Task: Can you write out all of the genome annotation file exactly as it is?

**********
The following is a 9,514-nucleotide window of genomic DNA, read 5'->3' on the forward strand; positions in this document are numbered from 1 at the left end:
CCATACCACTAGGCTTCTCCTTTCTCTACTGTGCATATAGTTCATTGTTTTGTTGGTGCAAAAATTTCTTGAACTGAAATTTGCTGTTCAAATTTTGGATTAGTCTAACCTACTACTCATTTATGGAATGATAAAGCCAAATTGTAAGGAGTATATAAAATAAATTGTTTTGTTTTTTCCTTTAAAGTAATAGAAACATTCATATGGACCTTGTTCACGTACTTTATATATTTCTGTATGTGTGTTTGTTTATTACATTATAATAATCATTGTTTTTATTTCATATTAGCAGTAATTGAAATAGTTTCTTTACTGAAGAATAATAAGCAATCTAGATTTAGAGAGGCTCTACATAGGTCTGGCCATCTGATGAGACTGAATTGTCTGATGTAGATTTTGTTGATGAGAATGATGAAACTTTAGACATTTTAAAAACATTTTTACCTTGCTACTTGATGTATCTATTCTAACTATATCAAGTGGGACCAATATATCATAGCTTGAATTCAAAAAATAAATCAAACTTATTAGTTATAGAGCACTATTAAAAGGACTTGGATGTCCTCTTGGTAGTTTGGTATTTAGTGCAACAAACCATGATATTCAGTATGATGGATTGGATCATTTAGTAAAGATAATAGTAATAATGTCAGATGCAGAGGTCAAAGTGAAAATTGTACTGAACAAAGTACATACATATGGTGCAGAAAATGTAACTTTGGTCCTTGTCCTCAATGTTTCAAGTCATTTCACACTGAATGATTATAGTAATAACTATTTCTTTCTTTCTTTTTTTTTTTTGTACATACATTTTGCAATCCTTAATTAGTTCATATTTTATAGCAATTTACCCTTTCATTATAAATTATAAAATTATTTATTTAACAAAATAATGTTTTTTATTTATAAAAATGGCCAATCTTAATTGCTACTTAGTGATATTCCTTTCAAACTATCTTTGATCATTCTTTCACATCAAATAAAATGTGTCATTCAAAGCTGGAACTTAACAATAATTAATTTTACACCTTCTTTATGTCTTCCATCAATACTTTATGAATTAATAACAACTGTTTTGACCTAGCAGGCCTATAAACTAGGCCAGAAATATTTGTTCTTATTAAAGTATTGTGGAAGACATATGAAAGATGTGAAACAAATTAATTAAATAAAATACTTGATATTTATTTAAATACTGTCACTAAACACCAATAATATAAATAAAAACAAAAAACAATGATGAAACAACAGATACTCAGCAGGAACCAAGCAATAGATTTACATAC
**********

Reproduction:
The following is a 9,514-nucleotide window of genomic DNA, read 5'->3' on the forward strand; positions in this document are numbered from 1 at the left end:
CCATACCACTAGGCTTCTCCTTTCTCTACTGTGCATATAGTTCATTGTTTTGTTGGTGCAAAAATTTCTTGAACTGAAATTTGCTGTTCAAATTTTGGATTAGTCTAACCTACTACTCATTTATGGAATGATAAAGCCAAATTGTAAGGAGTATATAAAATAAATTGTTTTGTTTTTTCCTTTAAAGTAATAGAAACATTCATATGGACCTTGTTCACGTACTTTATATATTTCTGTATGTGTGTTTGTTTATTACATTATAATAATCATTGTTTTTATTTCATATTAGCAGTAATTGAAATAGTTTCTTTACTGAAGAATAATAAGCAATCTAGATTTAGAGAGGCTCTACATAGGTCTGGCCATCTGATGAGACTGAATTGTCTGATGTAGATTTTGTTGATGAGAATGATGAAACTTTAGACATTTTAAAAACATTTTTACCTTGCTACTTGATGTATCTATTCTAACTATATCAAGTGGGACCAATATATCATAGCTTGAATTCAAAAAATAAATCAAACTTATTAGTTATAGAGCACTATTAAAAGGACTTGGATGTCCTCTTGGTAGTTTGGTATTTAGTGCAACAAACCATGATATTCAGTATGATGGATTGGATCATTTAGTAAAGATAATAGTAATAATGTCAGATGCAGAGGTCAAAGTGAAAATTGTACTGAACAAAGTACATACATATGGTGCAGAAAATGTAACTTTGGTCCTTGTCCTCAATGTTTCAAGTCATTTCACACTGAATGATTATAGTAATAACTATTTCTTTCTTTCTTTTTTTTTTTTGTACATACATTTTGCAATCCTTAATTAGTTCATATTTTATAGCAATTTACCCTTTCATTATAAATTATAAAATTATTTATTTAACAAAATAATGTTTTTTATTTATAAAAATGGCCAATCTTAATTGCTACTTAGTGATATTCCTTTCAAACTATCTTTGATCATTCTTTCACATCAAATAAAATGTGTCATTCAAAGCTGGAACTTAACAATAATTAATTTTACACCTTCTTTATGTCTTCCATCAATACTTTATGAATTAATAACAACTGTTTTGACCTAGCAGGCCTATAAACTAGGCCAGAAATATTTGTTCTTATTAAAGTATTGTGGAAGACATATGAAAGATGTGAAACAAATTAATTAAATAAAATACTTGATATTTATTTAAATACTGTCACTAAACACCAATAATATAAATAAAAACAAAAAACAATGATGAAACAACAGATACTCAGCAGGAACCAAGCAATAGATTTACATAC